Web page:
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Seven Falun Gong practitioners were arrested while doing exercises in a local park in Singapore on Oct. 5.
Police handcuffed four of the practitioners, citing “vandalizing public property” after they put posters on a wall. Three others, who were meditating, were not handcuffed, since “meditation is allowed,” according to police.
Police are still holding the passports of the practitioners, who are Chinese nationals. Falun Gong, a spiritual practice, is currently persecuted in China by the Chinese regime, and if the practitioners were deported it is likely they would face torture.
In Singapore, the practitioners have done their daily exercises at Esplanade Park, a popular tourist site near the Singapore River, for years. On the wall, they use Sticky Tack to put up posters illustrating the persecution in China.
The police officers claimed that the posters damaged the wall. The practitioners explained that the Sticky Tack does not leave marks, and offered to sweep the ground and clean the area every morning.
Practitioners said the police handcuffed the four without warning or clear explanation. The police took all seven to the police station.
The three practitioners who had earlier meditated were asked to write statements and reveal personal information before they could be freed, while the other four, all Chinese nationals, remained handcuffed and were interrogated at the police station.
According to the practitioners, they left the police station at around midnight, after being locked up for more than 14 hours.
In a related incident the same morning, five to six plainclothes policemen, along with a cameraman, arrived unannounced at the office of Zhang Tao, another Falun Gong practitioner, and demanded to check his car.
According to Zhang, who helps to ferry Falun Gong banners, posters and fliers to the Esplanade Park every morning by car, the policemen confiscated his materials and took him to the police station.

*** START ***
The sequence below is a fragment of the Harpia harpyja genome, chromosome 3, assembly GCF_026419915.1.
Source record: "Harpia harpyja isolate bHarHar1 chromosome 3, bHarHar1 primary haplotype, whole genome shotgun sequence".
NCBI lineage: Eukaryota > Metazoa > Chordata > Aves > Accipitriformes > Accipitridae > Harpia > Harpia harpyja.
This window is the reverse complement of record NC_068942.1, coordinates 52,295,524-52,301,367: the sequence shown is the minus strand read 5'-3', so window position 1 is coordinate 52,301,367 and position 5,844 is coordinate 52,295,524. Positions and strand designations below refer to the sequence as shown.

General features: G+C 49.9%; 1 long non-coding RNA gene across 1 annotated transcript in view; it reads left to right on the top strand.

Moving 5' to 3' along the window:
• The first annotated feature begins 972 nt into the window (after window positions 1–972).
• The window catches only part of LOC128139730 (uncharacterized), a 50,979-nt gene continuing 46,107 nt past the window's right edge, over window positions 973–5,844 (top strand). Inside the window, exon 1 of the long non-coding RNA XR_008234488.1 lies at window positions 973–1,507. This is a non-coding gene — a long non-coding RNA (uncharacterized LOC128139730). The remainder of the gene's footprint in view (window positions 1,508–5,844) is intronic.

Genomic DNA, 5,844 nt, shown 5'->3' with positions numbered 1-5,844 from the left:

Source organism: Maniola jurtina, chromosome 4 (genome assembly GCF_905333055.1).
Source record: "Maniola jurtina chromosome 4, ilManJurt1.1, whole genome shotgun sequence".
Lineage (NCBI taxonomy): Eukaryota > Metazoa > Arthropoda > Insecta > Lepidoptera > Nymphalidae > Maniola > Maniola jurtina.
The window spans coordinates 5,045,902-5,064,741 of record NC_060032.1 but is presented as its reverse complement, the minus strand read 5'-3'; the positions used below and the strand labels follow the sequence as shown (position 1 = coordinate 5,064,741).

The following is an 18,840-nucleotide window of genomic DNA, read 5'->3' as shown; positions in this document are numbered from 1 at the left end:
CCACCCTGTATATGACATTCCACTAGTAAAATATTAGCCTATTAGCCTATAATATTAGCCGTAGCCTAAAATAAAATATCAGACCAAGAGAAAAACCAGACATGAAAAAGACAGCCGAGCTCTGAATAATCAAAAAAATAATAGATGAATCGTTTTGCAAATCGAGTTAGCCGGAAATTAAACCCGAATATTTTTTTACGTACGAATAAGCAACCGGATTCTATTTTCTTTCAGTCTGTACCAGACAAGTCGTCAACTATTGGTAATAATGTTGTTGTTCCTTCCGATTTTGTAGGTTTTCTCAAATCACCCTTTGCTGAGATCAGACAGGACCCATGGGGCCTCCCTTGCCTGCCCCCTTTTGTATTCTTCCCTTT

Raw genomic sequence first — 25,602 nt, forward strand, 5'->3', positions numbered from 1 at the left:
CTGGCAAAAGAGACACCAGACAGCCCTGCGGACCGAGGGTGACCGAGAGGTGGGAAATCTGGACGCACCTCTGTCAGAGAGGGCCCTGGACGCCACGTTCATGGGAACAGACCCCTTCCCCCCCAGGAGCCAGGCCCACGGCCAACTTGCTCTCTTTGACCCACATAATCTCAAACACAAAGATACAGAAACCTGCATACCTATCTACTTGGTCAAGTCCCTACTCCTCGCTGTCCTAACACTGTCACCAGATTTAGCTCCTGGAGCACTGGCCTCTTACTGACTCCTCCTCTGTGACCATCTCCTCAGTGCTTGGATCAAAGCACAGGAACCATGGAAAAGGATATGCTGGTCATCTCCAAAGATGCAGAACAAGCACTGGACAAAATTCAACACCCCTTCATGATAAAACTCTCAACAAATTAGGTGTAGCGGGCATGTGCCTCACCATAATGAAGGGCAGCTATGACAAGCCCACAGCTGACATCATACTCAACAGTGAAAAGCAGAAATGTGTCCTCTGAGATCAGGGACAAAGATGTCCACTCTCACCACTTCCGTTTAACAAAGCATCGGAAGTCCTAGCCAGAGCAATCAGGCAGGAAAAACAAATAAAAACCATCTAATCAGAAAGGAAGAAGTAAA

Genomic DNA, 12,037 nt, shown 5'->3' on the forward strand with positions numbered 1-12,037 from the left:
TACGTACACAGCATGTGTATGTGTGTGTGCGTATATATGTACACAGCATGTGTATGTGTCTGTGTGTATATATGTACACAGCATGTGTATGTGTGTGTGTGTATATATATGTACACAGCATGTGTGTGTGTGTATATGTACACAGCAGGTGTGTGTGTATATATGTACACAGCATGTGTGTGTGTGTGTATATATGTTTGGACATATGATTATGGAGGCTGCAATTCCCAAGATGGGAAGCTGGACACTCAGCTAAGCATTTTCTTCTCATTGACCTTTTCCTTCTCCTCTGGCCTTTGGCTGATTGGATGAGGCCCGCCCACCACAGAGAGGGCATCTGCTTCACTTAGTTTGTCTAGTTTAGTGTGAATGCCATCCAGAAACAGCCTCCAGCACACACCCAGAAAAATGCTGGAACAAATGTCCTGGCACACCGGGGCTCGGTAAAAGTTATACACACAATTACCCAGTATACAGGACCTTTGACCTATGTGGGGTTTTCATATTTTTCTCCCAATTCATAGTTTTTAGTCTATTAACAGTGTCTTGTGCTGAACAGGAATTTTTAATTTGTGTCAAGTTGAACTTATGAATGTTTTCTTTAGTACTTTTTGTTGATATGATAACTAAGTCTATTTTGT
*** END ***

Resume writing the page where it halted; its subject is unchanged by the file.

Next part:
“I began to sense something was very amiss when they ordered me to remove my personal possessions such as wallet, shoes, socks, and belt before asking me to sit on an iron stool inside a long dark alley where I could hear noises coming from the locked up cells,” said Zhang. “The next thing I knew was I was handcuffed.”
“I told them I needed to see the prosecutor immediately, for I have done nothing to deserve this senseless treatment.”
One of the policemen told Zhang that he would be charged with public property vandalism, and questioned Zhang about the origin of the Falun Gong banners and posters, as well as how frequently he drove the materials to the Esplanade Park.
Zhang said “public property vandalism” could not justify his being handcuffed, and demanded to see the prosecutor. The officers ignored his entreaties.
After more than 13 hours of detention, Zhang was allowed to return home on bail around midnight, but the police kept his passport.
The practitioners were told to return in two weeks time, on Oct. 16, for the verdict.
Spokesperson for the U.S.-based Falun Dafa Information Center, Levi Browde, said there is a real concern that the practitioners could get deported to China.
“If they are deported they are at risk of severe persecution,” he said. “We will reach out to the Singapore government to make sure they are safe, and to explain the exact facts of the persecution in China to make sure they understand the stakes of an action such as deportation.”